In October, Michigan politicians, backed by Right to Life of Michigan, invoked a rarely-used, veto-proof maneuver to try to pass a complete ban on insurance coverage of abortion — a policy opposed by doctors, women and vetoed by two previous Republican governors. Not only would coverage for abortion only be available through an unworkable “rider” system (it unrealistically presumes that women would purchase abortion coverage separately) — it would have no exemptions for survivors of rape or incest.
After the state legislature used the lame duck session last December to shove through wildly unpopular restrictions on women's health care, once again, politicians are using whatever means possible to push through their extreme and dangerous agenda — in spite of the fact that a majority of Michigan voters don’t support this ban.
It’s important to note that Michigan politicians have invoked this rarely-used legislative maneuver only five times in their legislative history — and three of those times, including this one, it has been used to restrict women's access to health care. Circumventing the normal rules and process is nothing new; anti-women’s health politicians have used these types of tactics in North Carolina when abortion restrictions were attached to a bill about motorcycle safety, and in Texas, when Governor Rick Perry called for not one, but two special sessions to pass a bill designed to restrict women’s health and rights.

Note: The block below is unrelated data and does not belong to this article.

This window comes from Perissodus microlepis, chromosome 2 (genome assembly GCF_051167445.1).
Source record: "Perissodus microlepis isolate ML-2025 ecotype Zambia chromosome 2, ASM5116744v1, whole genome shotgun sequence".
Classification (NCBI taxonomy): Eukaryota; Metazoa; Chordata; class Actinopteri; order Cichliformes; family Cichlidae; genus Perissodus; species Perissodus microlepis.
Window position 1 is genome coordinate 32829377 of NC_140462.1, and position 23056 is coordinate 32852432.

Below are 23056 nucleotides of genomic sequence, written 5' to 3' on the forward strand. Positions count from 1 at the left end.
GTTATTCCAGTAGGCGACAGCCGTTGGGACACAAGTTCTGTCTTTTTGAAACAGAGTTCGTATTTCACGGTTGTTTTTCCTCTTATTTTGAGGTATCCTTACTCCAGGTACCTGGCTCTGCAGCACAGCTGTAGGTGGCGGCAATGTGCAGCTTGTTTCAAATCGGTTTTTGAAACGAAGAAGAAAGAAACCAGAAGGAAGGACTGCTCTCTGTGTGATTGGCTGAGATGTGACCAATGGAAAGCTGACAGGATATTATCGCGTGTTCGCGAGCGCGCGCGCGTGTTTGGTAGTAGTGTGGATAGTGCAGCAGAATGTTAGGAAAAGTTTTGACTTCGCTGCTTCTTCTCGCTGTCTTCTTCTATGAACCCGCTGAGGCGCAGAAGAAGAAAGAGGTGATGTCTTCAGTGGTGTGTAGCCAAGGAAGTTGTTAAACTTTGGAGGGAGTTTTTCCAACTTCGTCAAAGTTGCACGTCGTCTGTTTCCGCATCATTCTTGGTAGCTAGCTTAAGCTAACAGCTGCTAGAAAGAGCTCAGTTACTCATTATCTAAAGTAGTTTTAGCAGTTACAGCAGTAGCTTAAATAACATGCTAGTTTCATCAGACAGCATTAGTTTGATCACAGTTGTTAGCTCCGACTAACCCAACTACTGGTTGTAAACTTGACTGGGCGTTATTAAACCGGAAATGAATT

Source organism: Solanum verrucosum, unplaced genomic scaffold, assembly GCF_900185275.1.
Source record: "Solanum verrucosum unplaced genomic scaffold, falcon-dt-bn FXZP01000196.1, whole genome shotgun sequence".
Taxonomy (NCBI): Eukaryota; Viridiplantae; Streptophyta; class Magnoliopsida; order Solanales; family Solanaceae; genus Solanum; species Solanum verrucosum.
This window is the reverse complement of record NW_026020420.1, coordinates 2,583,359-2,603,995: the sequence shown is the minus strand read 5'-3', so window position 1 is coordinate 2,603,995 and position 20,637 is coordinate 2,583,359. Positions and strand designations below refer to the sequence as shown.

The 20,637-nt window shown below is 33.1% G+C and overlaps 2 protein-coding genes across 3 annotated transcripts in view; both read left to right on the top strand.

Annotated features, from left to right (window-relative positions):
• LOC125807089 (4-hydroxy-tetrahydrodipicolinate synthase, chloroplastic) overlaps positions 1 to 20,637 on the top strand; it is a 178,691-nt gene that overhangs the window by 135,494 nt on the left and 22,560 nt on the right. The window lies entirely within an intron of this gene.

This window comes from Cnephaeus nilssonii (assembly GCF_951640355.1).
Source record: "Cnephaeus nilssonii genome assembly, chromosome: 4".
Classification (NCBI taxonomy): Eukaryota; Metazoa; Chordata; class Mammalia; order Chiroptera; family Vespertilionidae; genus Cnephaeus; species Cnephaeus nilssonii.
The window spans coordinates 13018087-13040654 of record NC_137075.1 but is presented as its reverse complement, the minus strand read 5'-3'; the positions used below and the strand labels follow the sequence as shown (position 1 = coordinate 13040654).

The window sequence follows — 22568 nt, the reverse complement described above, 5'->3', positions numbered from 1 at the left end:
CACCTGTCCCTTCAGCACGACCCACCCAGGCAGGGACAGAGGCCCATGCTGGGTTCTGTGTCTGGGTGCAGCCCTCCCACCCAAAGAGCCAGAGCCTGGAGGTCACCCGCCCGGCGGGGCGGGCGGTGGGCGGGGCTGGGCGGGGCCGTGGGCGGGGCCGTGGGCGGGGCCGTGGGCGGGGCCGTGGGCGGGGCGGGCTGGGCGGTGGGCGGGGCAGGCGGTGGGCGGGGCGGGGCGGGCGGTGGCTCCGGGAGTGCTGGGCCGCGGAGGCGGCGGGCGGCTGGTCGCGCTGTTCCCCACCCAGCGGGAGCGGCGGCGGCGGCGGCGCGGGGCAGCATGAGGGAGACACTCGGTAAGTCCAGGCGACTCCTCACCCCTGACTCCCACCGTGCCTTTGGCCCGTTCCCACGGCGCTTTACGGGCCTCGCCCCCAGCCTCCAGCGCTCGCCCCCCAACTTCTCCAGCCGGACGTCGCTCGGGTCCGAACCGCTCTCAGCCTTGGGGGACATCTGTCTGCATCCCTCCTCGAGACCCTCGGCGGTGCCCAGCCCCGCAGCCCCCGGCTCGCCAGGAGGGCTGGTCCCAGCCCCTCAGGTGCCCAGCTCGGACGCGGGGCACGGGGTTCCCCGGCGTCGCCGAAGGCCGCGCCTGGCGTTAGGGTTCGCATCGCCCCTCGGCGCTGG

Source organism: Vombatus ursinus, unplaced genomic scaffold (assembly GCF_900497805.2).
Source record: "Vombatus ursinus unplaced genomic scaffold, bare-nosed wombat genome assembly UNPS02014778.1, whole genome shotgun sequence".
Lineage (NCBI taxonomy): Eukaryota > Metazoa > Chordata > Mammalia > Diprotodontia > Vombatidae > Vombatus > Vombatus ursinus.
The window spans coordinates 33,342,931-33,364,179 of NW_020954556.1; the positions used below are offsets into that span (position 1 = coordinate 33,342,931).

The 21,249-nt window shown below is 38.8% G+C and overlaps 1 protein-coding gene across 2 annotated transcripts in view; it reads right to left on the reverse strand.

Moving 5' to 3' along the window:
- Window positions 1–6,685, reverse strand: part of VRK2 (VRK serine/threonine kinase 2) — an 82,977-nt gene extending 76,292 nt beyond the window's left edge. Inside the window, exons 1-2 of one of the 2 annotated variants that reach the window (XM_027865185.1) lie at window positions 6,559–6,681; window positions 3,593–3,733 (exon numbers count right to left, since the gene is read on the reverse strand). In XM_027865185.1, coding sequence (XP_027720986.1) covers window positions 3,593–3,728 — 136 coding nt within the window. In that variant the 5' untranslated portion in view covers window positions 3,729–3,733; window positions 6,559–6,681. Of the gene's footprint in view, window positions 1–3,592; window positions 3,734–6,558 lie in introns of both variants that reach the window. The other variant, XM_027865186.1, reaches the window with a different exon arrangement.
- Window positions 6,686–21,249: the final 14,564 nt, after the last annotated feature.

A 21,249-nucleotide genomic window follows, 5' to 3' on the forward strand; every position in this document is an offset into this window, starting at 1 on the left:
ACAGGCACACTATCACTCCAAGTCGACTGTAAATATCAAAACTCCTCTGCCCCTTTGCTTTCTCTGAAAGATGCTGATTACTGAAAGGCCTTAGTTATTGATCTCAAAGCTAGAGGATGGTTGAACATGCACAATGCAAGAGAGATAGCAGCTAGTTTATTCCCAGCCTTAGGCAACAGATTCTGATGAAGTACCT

The proposal is being deliberated in the Michigan legislature today, and they have 40 days to approve, deny, or send the question to the voters to decide on the November 2014 ballot.
The decision to take health care away from Michigan women should not be made by politicians, the voters should decide what coverage is best for them and their families — and legislators should know that taking insurance coverage away from victims of rape and incest and women who face health risks is out-of-step with their constituents and unpopular. The Detroit Free Press is one of three local editorial boards to come out against this extreme measure, stating, “We believe that this measure isn’t fair, that it is cruel and intrusive.” Decisions about pregnancy are deeply personal and Michigan voters do not want to see legislators interfere in the private decisions best left up to a woman and her doctors, in consultation with her faith and her family. Nearly two out of three voters do not want to see this extreme measure become law.
Let the Michigan voters decide!